While git has revolutionized the way teams collaborate on code, that same level of collaboration on data remains a work in progress. The Irish startup TerminusDB is just one of the projects working on creating a “git for data” system.
“What happens with machine learning teams and data science teams, even within the most sophisticated organizations, like Amazon, for example, is they go to the cloud data warehouse, they extract a bunch of csv [files] that that are interesting to them, and they go and they work in them, and they never go back,” said Luke Feeney, commercial and operations lead at TerminusDB. “And because it’s high-velocity data — changes to that data are very rapid — what happens is you have a bunch of csvs that are floating around … and nobody knows exactly what the latest thing is.”
“We want to provide a flexible data hub for people to store and distribute those, and then work on them collaboratively.”
From Big EU Project
TerminusDB grew out of work at Trinity College Dublin. Originally called DataChemist, led by Kevin Feeney and Gavin Mendel-Gleason, the team won a 4 million euro grant from the European Commission to build the technical architecture behind the Global History Databank. This multidisciplinary project involved a consortium of research institutions to compile all of the political and social data sets from all of human history, then provides them in machine-readable formats to enable people to do advanced analytics, historical analysis, and other projects.
“We started as a kind of data quality layer, to try and make sure that good data was going in, but there’s just an enormous amount of conflict in that data, said Luke Feeney, commercial and operations lead at TerminusDB. “You know, one person says that this polity disappeared in 600 BC, and another one says 632 BC. So being able to represent uncertainty within the data set was very important for us. … We have kind of uncertainty properties based the data types, to allow them ranges of uncertainty, so we can represent everything within the database.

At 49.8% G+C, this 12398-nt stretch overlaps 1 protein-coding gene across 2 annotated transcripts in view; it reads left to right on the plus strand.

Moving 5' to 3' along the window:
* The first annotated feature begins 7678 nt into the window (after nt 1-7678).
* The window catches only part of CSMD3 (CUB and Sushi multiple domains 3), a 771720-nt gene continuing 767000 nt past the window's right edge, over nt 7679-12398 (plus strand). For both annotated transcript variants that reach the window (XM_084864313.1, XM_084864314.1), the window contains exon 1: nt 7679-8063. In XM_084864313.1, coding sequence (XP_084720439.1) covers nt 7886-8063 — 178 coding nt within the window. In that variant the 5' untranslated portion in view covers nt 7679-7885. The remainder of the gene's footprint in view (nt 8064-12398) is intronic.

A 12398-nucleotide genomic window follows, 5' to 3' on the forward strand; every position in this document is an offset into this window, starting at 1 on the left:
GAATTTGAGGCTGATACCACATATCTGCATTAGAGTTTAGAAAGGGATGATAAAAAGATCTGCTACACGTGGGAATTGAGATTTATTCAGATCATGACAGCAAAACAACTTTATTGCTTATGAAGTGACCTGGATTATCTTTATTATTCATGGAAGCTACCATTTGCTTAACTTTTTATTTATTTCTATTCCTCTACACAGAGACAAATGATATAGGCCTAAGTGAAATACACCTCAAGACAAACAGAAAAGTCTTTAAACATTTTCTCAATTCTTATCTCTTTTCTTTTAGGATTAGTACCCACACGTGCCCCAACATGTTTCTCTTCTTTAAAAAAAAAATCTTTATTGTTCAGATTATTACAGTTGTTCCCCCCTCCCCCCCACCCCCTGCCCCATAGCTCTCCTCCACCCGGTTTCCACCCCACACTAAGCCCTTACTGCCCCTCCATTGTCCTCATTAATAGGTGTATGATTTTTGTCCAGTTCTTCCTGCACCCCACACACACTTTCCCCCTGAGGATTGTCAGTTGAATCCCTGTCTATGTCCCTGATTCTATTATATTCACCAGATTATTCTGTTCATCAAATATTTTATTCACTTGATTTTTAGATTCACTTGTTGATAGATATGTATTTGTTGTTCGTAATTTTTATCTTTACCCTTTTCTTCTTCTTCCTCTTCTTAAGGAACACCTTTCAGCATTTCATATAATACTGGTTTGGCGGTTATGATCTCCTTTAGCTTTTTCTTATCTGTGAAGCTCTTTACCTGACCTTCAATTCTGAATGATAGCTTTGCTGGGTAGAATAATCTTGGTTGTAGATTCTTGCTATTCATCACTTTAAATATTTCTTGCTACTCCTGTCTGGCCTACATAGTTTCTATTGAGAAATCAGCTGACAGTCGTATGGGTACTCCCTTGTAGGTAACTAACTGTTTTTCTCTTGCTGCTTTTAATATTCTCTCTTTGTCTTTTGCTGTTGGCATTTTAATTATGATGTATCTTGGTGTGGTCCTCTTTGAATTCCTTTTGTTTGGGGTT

TerminusDB is an open source in-memory graph database that stores data like git. It allows different people to work on different versions of the same project at the same time, using a whole suite of revision control features: branch, merge, squash, rollback, blame, and time-travel. Clone/fork operations allow data to be moved to your cloud or servers. Merge and branch operations let you mix and match data sources, significantly simplifying integration tasks. Users can later re-sync their work back into the central TerminusHub.
A colleague can then work on the merged project without having to reconstruct the environment to run the same queries.